My son told me recently that giving him a 5th grade level book to read is basically like asking him to read German.  He is at a 3rd grade level, something to be incredibly proud of with where we started.  But even now there are situations that arise that I hadn’t foreseen.  Book fairs, where he comes home with books far beyond his reading level just so he wouldn’t feel so out of place with his friends.  Timed tests, standardized tests, it seems as if these stressful situations will keep popping up.  He deals with his stress better now, the medication helps, but anxiety will always be a part of his life.

So, imagine yourself in that situation, staring at a page full of words that might as well be in another language.  You’re expected not only to decipher what it says but also know what it means.  By the time you get to the end of a paragraph you feel like you’ve mentally ran a mile.  Everyone else around you have finished the first three pages and you feel like you’ve failed before you even started.  Imagine now, experiencing this at only six years old.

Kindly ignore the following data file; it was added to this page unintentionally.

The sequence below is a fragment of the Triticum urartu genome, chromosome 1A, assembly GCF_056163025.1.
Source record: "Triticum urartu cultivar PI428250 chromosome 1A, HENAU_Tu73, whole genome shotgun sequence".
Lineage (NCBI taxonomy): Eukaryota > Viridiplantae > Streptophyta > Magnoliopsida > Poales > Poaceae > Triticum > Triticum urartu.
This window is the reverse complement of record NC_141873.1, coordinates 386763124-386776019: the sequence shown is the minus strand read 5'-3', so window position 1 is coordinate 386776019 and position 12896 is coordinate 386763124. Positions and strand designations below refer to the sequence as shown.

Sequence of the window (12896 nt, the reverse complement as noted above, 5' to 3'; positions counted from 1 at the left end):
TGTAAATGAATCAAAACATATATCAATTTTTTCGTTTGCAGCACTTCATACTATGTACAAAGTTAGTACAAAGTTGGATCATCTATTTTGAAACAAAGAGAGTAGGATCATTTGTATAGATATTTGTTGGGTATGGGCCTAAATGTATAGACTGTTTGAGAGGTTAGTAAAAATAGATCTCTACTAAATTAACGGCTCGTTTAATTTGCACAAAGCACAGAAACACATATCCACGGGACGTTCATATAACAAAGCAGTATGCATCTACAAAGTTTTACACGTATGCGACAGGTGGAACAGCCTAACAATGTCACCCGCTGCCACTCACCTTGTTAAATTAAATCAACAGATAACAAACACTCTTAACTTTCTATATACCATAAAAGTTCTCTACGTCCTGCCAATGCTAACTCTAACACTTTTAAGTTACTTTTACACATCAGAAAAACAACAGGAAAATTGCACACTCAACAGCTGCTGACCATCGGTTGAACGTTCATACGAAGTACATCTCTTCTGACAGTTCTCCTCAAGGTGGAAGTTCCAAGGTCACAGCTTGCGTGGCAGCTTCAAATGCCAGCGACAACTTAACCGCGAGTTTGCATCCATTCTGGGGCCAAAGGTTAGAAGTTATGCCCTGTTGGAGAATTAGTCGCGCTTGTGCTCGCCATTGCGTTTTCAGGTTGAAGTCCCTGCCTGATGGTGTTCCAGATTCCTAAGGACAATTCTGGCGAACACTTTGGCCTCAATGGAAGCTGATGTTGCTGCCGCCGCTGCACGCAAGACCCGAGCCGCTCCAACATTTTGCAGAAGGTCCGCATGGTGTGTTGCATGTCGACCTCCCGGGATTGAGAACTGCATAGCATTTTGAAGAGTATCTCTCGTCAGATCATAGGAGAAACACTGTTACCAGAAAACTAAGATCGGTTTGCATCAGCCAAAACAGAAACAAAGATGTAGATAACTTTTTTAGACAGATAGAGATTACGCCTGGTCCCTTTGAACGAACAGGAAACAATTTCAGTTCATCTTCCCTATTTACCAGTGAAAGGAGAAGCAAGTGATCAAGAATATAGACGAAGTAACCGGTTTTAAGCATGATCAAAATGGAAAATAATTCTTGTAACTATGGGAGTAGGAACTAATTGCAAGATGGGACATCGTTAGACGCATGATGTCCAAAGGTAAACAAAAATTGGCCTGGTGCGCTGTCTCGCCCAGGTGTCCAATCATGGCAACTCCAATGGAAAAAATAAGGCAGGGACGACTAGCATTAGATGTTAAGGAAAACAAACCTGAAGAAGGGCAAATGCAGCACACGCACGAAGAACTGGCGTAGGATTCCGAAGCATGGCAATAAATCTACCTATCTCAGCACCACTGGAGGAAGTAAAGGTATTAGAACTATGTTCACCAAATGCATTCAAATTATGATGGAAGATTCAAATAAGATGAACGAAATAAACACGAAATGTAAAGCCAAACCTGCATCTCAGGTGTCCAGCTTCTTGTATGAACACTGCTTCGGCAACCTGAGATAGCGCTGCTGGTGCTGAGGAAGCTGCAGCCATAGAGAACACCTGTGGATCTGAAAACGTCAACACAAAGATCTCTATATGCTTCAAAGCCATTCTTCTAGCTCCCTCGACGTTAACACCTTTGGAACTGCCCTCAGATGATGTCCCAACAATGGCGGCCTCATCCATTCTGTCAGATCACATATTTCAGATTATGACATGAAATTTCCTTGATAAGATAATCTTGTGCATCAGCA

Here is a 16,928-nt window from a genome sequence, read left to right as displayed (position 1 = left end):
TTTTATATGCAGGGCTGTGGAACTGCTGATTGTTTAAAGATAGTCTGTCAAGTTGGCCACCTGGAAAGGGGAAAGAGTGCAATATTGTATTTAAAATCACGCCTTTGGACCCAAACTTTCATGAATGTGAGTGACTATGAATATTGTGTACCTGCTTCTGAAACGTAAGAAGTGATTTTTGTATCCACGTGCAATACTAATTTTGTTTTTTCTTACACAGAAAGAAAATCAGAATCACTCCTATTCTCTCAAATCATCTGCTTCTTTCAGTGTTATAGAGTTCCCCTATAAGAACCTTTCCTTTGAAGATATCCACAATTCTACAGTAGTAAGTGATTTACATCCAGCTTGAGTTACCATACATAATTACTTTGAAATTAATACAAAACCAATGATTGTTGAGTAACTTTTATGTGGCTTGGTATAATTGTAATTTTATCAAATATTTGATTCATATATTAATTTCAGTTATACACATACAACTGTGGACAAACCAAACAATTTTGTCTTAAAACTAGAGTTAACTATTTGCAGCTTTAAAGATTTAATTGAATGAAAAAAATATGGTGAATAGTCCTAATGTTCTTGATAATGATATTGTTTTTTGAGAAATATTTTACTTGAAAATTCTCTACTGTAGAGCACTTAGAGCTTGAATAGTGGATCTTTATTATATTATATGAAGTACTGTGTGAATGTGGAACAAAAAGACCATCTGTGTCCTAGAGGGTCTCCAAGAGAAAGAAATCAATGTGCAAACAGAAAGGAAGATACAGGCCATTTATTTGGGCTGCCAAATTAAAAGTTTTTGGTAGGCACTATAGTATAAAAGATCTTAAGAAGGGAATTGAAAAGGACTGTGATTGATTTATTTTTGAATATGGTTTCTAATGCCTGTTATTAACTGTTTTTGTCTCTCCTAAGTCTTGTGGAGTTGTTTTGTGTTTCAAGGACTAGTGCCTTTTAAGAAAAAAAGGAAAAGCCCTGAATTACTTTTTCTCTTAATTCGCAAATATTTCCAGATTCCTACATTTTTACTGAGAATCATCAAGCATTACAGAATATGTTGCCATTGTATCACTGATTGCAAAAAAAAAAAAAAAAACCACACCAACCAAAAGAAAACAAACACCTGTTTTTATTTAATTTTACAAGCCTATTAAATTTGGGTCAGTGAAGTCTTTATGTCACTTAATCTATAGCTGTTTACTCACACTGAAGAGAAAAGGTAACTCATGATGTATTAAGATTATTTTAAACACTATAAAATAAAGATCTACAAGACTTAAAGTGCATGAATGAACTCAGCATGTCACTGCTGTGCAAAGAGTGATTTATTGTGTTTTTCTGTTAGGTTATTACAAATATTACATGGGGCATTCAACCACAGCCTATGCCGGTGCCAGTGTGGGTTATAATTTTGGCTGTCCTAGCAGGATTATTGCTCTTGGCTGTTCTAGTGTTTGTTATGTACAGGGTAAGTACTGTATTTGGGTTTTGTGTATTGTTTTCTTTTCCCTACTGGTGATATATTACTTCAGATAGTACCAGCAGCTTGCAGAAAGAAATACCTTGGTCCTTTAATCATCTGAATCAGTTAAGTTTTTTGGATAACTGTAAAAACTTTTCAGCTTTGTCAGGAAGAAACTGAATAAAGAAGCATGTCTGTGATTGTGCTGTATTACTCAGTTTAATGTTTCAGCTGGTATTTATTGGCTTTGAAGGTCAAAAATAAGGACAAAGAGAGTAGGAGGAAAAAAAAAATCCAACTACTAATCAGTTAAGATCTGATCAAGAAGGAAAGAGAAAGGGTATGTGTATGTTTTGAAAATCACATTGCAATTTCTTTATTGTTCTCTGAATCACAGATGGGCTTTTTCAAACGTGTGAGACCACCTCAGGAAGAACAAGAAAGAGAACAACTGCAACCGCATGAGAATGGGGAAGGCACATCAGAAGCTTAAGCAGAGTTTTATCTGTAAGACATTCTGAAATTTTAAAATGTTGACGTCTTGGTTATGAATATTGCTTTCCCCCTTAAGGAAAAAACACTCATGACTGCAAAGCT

1. Margari, L., Buttiglione, M., Craig, F., Cristella, A., Giambattista, C. D., Matera, E., . . . Simone, M. (2013, December 13). Neuropsychopathological comorbidities in learning disorders. Retrieved September 21, 2018, from https://www.ncbi.nlm.nih.gov/pmc/articles/PMC3878726/Parents. (n.d.). Retrieved September 20, 2018, from https://ldaamerica.org/types-of-learning-disabilities/dyslexia/
  2. What does the dyslexic person feel? (n.d.). Retrieved September 21, 2018, from http://dyslexiahelp.umich.edu/parents/living-with-dyslexia/home/social-emotional-challenges/what-does-dyslexic-person-feel
  3. What is Dyslexia? (n.d.). Retrieved September 19, 2018, from http://dyslexia.yale.edu/dyslexia/what-is-dyslexia/